How exactly are radio waves produced from a current in a circuit itself?

I am 17, and I am new to electronics, and I've learned everything online and expect to continue to do so with all the resources. I have dug around and can't find concise answers on this question ...

How exactly are radio waves propagated, and how can I build a simple circuit pair from which one can send the radio waves and the other can intercept them?

I have read different things in different sources, and I'll link them all here:

The aforementioned site claims that radio waves are essentially EM (knew that), but mentions photons. Photons are the essence of all EM, but in a simple circuit there is just current flows by the battery. How would I produce photons from a one-way current?

That site above claims that you can "make a radio wave" simply by having an electric field, which is an electric circuit. So, by that logic, any electric circuit is producing radio waves as is? In that case, a homopolar motor would technically produce radio waves as well(it is a complete circuit, yes)? So then the radio waves will propagate in a pattern depending on how many times the circuit goes on and off, so I could encode data by patterns just by removing and placing the battery back to the circuit? I don't get it. Can anyone clarify that article more?

What I wanna do is make two simple circuits out of copper, and produce a radio wave that the other circuit will intercept and use an AND-gate to turn on an LED wirelessly.

However, I do not understand exactly how radio waves are propagated!

• You don't need to understand how radio waves propagate to build a circuit - I've got by for years doing that! Jan 6, 2014 at 20:57
• @Andyaka I know that! I just want to understand how to work with radio waves because I get frustrated when I can't figure it out. To better put it, I would like to do a project that sends with radio waves so I can get the feel of how this transmission works. Jan 6, 2014 at 21:06
• How about static magnetic and electric fields? What about alternating magnetic and electric fields? So far so good? If not you have to do the basics first to be able to grasp alternating electromagnetic waves and how they get from the near field to the far field. I have no-idea what your knowledge base is so I can't tell what level to approach this question at or even if I'm qualified to answer and I'll have a go at most things! Jan 6, 2014 at 22:07
• You want "to turn on an LED wirelessly", creative-science.org.uk/mobile_LED.html As to "How exactly are radio waves propagated", when current flows, a magnetic field is created perpendicular to it. The magnetic field expands quickly, then when the current decreases, stops, or reverses, that magnetic field starts to collapse, but not all of the magnetic field returns. That ever expanding lost magnetic field is a radio signal. Jan 6, 2014 at 22:48
• To make a radio wave, you need to have radio frequencies. At zero frequency (DC, battery), it takes an infinite transmitter to transmit a zero amount of power, and an infinite receiver to receive the zero power. Yes, you start by switching the power/battery at radio frequency. Jan 7, 2014 at 2:42

Don't worry about photons unless you want to venture into quantum physics. A photon is the quantum of electromagnetic radiation, which is also a wave. I've yet to find an application in RF engineering where quantum effects are relevant.

In all electronic circuits, there are two fields: an electric and a magnetic. The electric field is associated with voltages, and the magnetic with currents.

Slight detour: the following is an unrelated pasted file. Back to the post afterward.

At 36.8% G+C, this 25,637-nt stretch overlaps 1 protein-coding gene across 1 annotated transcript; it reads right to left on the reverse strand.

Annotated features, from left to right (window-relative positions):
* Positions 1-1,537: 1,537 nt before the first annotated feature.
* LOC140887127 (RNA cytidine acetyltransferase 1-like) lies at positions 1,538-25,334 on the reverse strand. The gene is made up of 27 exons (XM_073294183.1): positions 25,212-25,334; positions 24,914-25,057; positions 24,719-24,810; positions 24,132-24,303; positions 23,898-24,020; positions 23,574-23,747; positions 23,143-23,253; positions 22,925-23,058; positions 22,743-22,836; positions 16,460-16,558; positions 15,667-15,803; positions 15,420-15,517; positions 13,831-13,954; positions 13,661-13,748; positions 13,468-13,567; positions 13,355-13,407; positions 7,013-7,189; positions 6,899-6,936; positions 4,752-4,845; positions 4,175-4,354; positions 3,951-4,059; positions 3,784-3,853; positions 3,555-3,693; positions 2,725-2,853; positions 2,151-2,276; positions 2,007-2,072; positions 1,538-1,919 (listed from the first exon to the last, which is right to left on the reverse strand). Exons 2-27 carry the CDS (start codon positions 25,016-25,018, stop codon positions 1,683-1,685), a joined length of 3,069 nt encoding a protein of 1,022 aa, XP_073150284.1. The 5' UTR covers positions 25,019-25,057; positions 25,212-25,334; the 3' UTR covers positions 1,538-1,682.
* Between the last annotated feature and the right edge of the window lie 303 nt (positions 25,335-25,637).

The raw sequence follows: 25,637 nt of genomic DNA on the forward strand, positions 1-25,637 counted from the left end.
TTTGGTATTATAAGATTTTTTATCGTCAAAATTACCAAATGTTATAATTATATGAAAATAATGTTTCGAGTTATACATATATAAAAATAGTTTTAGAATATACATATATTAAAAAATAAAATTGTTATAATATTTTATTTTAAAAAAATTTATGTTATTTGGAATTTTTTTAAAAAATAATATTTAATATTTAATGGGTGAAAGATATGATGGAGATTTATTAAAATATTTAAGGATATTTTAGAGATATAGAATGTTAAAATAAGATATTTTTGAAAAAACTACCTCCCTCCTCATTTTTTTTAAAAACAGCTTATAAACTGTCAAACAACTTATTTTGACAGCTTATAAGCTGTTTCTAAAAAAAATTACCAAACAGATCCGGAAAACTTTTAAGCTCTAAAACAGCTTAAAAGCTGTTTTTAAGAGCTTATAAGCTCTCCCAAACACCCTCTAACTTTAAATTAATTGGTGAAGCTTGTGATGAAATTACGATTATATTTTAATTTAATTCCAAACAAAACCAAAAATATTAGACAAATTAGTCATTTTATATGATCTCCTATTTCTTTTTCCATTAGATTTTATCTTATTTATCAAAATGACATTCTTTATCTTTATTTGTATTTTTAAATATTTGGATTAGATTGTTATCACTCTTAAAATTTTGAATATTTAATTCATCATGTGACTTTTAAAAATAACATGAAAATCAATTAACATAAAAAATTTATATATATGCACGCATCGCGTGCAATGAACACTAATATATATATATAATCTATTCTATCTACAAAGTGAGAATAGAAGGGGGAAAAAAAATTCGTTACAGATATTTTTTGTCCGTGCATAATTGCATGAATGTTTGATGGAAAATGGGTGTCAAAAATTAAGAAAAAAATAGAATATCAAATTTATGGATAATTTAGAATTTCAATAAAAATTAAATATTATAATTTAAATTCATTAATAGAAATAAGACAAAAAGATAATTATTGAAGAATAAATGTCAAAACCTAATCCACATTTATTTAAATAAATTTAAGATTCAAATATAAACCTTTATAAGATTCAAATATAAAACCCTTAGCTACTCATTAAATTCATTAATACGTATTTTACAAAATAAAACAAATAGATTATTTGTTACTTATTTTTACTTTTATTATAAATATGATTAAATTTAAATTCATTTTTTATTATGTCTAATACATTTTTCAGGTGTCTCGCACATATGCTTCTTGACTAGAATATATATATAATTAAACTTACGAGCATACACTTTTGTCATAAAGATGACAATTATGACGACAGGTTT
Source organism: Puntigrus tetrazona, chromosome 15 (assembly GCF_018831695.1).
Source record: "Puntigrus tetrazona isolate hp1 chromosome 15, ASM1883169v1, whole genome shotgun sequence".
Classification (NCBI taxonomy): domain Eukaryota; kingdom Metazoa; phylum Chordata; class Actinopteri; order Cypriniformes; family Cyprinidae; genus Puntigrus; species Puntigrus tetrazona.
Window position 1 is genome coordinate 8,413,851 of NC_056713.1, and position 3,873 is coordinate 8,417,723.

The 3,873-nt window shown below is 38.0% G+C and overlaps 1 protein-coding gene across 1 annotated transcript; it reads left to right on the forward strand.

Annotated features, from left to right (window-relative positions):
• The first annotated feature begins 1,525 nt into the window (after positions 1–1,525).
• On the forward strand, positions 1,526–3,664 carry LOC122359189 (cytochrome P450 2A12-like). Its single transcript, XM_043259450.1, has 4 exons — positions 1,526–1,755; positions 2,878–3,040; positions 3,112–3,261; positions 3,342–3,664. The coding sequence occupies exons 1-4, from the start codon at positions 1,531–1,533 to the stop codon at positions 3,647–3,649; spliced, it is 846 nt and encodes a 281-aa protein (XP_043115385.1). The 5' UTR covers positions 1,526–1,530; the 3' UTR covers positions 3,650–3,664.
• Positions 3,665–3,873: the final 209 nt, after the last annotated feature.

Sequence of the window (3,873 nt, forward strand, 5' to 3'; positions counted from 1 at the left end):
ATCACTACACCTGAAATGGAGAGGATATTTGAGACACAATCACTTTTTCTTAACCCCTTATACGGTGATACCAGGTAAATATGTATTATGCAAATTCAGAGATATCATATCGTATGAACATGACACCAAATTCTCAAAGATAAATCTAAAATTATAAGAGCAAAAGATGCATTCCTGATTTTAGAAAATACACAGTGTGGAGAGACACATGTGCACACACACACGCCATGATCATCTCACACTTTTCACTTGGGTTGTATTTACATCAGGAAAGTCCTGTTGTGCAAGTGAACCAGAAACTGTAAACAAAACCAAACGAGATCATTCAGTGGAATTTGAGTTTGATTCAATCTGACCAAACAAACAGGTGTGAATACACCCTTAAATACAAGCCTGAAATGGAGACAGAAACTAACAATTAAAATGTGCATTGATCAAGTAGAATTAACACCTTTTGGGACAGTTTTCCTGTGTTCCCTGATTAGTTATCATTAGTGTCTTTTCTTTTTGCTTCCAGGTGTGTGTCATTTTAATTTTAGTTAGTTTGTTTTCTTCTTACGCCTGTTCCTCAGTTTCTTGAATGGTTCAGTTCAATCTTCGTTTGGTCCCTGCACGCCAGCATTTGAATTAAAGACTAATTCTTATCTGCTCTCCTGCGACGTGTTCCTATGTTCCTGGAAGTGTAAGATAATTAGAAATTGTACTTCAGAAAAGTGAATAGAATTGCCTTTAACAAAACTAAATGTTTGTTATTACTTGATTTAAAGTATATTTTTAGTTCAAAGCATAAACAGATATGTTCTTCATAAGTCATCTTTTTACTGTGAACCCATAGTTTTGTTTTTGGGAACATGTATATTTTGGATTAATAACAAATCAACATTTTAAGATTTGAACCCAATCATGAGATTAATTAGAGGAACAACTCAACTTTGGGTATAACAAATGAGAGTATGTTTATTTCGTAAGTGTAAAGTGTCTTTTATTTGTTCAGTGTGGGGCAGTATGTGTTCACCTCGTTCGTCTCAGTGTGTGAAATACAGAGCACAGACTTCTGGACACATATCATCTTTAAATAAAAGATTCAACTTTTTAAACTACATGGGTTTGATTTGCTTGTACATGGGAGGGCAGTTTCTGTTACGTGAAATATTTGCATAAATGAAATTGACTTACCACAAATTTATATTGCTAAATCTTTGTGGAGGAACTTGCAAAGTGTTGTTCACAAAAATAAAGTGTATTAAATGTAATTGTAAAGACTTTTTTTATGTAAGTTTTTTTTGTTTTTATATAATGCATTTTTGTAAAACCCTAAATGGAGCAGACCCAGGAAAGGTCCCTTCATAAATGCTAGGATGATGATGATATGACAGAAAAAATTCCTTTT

We have components that make strong electric fields: capacitors.

We also have components that make strong magnetic fields: inductors.

In each of these components, we think of one kind of field as dominant. But consider what happens if we rapidly change the magnetic field through an inductor, say by passing a strong permanent magnet through it: a voltage will exist between the terminals of the inductor. This voltage is an electric field. We call this Faraday's law of induction.

A similar thing can happen to a capacitor. To change the electric field, there must be a current. Or if you manage to change the electric field, you will find a current somewhere. Manipulating the electric field inside a capacitor is rather more difficult than dropping a magnet through a coil, but if you can construct an appropriate experimental apparatus, you will find this is true.

Thus, a changing electric field can create a magnetic field. A changing magnetic field can create an electric field.

Electromagnetic radiation is these two fields creating each other in free space. The electric field changes, creating a change in the magnetic field just in front of it, creating a change in the electric field just in front...

To get these fields to radiate away in free space like this, you must create both, in phase, perpendicular to each other. This is why a capacitor is not a good antenna: it creates a strong electric field, but the magnetic field is relatively small. It radiates a little bit, but mostly the energy is stuck in the electric field, unable to radiate away because it has no magnetic field to carry it away from the capacitor. Same is true of an inductor, with current and voltage, magnetic and electric exchanged. See Why is an inductor not a good antenna?

Antennas are just leaky inductors or capacitors. Many antennas are equally both at the same time, such that their impedance is purely resistive at the design frequency, rather than inductive or capacitive. Through clever geometry, they create magnetic and electric fields perpendicular and in-phase, which then radiate away.

• @WEB_DOT_COMFOUR: That's too much of an edit, I think. You are putting words into Phil's mouth but they are words that he didn't say. In fact, he started his post with "Don't worry about photons ...". The edit function is for fixing errors. You should undo the edit and create your own answer and reference Phil's. Jan 25, 2018 at 18:17

Radio waves are produced when the electric field rapidly changes: there has to be an alternating current.

An electric field spreads out into space. When you change an electric field, the distant parts of it do not change instantly. The change is limited by the speed of light. If you fluctuate the electric field, you therefore create a wave.

You can think of it as space being permeated everywhere by an electric field; your circuit just creates a disturbance in it, like disturbing the surface of water. The disturbance travels away at the speed of light, like ripples in a pond. If your circuit just has steady DC flowing through it, the disturbance occurs just when you switch it on and when you switch it off.